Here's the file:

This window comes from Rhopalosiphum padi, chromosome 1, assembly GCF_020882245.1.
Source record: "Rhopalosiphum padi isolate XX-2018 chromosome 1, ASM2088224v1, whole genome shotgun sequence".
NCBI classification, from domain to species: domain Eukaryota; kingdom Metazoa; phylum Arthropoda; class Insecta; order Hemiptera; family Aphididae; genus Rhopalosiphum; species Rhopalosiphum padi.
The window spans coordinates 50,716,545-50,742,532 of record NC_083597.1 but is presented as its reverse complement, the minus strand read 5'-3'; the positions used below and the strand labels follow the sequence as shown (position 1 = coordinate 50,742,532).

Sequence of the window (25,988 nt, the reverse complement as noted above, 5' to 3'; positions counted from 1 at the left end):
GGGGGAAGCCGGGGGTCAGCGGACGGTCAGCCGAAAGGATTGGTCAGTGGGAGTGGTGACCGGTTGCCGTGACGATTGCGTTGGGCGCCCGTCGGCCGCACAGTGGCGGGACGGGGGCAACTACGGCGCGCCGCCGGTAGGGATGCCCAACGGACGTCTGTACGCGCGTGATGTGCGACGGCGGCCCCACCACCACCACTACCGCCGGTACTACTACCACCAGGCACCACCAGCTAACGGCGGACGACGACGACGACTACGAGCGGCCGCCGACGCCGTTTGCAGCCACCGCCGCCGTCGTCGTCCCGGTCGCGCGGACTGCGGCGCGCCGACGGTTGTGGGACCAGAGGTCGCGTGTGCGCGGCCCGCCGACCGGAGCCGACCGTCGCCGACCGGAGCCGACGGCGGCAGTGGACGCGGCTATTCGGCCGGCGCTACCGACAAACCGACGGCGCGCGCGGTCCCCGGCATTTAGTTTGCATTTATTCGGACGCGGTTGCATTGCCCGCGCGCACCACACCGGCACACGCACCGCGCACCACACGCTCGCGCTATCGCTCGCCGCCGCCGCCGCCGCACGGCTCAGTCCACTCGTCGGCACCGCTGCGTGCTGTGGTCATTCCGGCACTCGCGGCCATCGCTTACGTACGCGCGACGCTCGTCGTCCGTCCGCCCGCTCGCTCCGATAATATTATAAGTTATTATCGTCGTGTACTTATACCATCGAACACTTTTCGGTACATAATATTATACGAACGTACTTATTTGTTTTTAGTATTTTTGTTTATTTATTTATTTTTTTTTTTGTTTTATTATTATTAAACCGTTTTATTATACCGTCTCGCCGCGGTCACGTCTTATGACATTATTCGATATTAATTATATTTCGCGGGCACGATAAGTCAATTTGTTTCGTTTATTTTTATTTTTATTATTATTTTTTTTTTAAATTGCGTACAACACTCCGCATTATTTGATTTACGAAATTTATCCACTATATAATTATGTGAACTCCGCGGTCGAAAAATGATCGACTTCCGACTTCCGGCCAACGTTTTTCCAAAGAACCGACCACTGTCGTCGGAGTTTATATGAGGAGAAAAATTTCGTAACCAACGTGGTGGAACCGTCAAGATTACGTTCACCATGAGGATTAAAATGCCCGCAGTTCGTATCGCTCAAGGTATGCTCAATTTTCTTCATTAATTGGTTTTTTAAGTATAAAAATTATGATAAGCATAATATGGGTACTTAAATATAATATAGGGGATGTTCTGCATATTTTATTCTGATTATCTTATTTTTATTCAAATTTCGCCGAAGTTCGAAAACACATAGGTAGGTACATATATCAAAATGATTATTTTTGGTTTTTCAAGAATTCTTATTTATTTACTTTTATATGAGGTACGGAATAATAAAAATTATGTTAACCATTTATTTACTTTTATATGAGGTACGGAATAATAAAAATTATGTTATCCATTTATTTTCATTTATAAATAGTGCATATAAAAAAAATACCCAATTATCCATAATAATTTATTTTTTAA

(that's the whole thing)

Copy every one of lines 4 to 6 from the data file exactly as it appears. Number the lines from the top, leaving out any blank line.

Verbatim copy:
The window spans coordinates 50,716,545-50,742,532 of record NC_083597.1 but is presented as its reverse complement, the minus strand read 5'-3'; the positions used below and the strand labels follow the sequence as shown (position 1 = coordinate 50,742,532).

Sequence of the window (25,988 nt, the reverse complement as noted above, 5' to 3'; positions counted from 1 at the left end):
GGGGGAAGCCGGGGGTCAGCGGACGGTCAGCCGAAAGGATTGGTCAGTGGGAGTGGTGACCGGTTGCCGTGACGATTGCGTTGGGCGCCCGTCGGCCGCACAGTGGCGGGACGGGGGCAACTACGGCGCGCCGCCGGTAGGGATGCCCAACGGACGTCTGTACGCGCGTGATGTGCGACGGCGGCCCCACCACCACCACTACCGCCGGTACTACTACCACCAGGCACCACCAGCTAACGGCGGACGACGACGACGACTACGAGCGGCCGCCGACGCCGTTTGCAGCCACCGCCGCCGTCGTCGTCCCGGTCGCGCGGACTGCGGCGCGCCGACGGTTGTGGGACCAGAGGTCGCGTGTGCGCGGCCCGCCGACCGGAGCCGACCGTCGCCGACCGGAGCCGACGGCGGCAGTGGACGCGGCTATTCGGCCGGCGCTACCGACAAACCGACGGCGCGCGCGGTCCCCGGCATTTAGTTTGCATTTATTCGGACGCGGTTGCATTGCCCGCGCGCACCACACCGGCACACGCACCGCGCACCACACGCTCGCGCTATCGCTCGCCGCCGCCGCCGCCGCACGGCTCAGTCCACTCGTCGGCACCGCTGCGTGCTGTGGTCATTCCGGCACTCGCGGCCATCGCTTACGTACGCGCGACGCTCGTCGTCCGTCCGCCCGCTCGCTCCGATAATATTATAAGTTATTATCGTCGTGTACTTATACCATCGAACACTTTTCGGTACATAATATTATACGAACGTACTTATTTGTTTTTAGTATTTTTGTTTATTTATTTATTTTTTTTTTTGTTTTATTATTATTAAACCGTTTTATTATACCGTCTCGCCGCGGTCACGTCTTATGACATTATTCGATATTAATTATATTTCGCGGGCACGATAAGTCAATTTGTTTCGTTTATTTTTATTTTTATTATTATTTTTTTTTTAAATTGCGTACAACACTCCGCATTATTTGATTTACGAAATTTATCCACTATATAATTATGTGAACTCCGCGGTCGAAAAATGATCGACTTCCGACTTCCGGCCAACGTTTTTCCAAAGAACCGACCACTGTCGTCGGAGTTTATATGAGGAGAAAAATTTCGTAACCAACGTGGTGGAACCGTCAAGATTACGTTCACCATGAGGATTAAAATGCCCGCAGTTCGTATCGCTCAAGGTATGCTCAATTTTCTTCATTAATTGGTTTTTTAAGTATAAAAATTATGATAAGCATAATATGGGTACTTAAATATAATATAGGGGATGTTCTGCATATTTTATTCTGATTATCTTATTTTTATTCAAATTTCGCCGAAGTTCGAAAACACATAGGTAGGTACATATATCAAAATGATTATTTTTGGTTTTTCAAGAATTCTTATTTATTTACTTTTATATGAGGTACGGAATAATAAAAATTATGTTAACCATTTATTTACTTTTATATGAGGTACGGAATAATAAAAATTATGTTATCCATTTATTTTCATTTATAAATAGTGCATATAAAAAAAATACCCAATTATCCATAATAATTTATTTTTTAA